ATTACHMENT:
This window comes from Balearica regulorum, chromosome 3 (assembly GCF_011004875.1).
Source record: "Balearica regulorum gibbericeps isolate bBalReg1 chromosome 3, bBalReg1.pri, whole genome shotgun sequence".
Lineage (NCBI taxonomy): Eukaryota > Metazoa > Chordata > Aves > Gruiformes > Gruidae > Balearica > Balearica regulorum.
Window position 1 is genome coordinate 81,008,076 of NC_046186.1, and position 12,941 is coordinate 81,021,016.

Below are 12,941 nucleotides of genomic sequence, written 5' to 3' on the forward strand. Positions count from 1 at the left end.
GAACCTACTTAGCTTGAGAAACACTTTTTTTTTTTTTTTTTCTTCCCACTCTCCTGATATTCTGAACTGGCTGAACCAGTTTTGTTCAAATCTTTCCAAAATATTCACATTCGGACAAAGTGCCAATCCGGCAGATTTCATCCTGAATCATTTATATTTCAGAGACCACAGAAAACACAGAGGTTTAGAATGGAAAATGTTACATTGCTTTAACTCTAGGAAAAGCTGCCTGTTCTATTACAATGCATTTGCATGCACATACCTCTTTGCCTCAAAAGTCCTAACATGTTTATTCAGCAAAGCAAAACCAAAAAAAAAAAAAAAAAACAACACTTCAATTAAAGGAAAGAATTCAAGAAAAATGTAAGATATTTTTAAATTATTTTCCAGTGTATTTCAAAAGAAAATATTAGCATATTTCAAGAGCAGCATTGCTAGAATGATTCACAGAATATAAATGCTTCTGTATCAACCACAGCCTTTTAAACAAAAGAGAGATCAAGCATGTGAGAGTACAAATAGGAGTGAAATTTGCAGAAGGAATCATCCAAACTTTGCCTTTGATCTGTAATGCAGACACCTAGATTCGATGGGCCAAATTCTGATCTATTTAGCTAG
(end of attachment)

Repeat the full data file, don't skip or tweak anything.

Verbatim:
This window comes from Balearica regulorum, chromosome 3 (assembly GCF_011004875.1).
Source record: "Balearica regulorum gibbericeps isolate bBalReg1 chromosome 3, bBalReg1.pri, whole genome shotgun sequence".
Lineage (NCBI taxonomy): Eukaryota > Metazoa > Chordata > Aves > Gruiformes > Gruidae > Balearica > Balearica regulorum.
Window position 1 is genome coordinate 81,008,076 of NC_046186.1, and position 12,941 is coordinate 81,021,016.

Below are 12,941 nucleotides of genomic sequence, written 5' to 3' on the forward strand. Positions count from 1 at the left end.
GAACCTACTTAGCTTGAGAAACACTTTTTTTTTTTTTTTTTCTTCCCACTCTCCTGATATTCTGAACTGGCTGAACCAGTTTTGTTCAAATCTTTCCAAAATATTCACATTCGGACAAAGTGCCAATCCGGCAGATTTCATCCTGAATCATTTATATTTCAGAGACCACAGAAAACACAGAGGTTTAGAATGGAAAATGTTACATTGCTTTAACTCTAGGAAAAGCTGCCTGTTCTATTACAATGCATTTGCATGCACATACCTCTTTGCCTCAAAAGTCCTAACATGTTTATTCAGCAAAGCAAAACCAAAAAAAAAAAAAAAAAACAACACTTCAATTAAAGGAAAGAATTCAAGAAAAATGTAAGATATTTTTAAATTATTTTCCAGTGTATTTCAAAAGAAAATATTAGCATATTTCAAGAGCAGCATTGCTAGAATGATTCACAGAATATAAATGCTTCTGTATCAACCACAGCCTTTTAAACAAAAGAGAGATCAAGCATGTGAGAGTACAAATAGGAGTGAAATTTGCAGAAGGAATCATCCAAACTTTGCCTTTGATCTGTAATGCAGACACCTAGATTCGATGGGCCAAATTCTGATCTATTTAGCTAG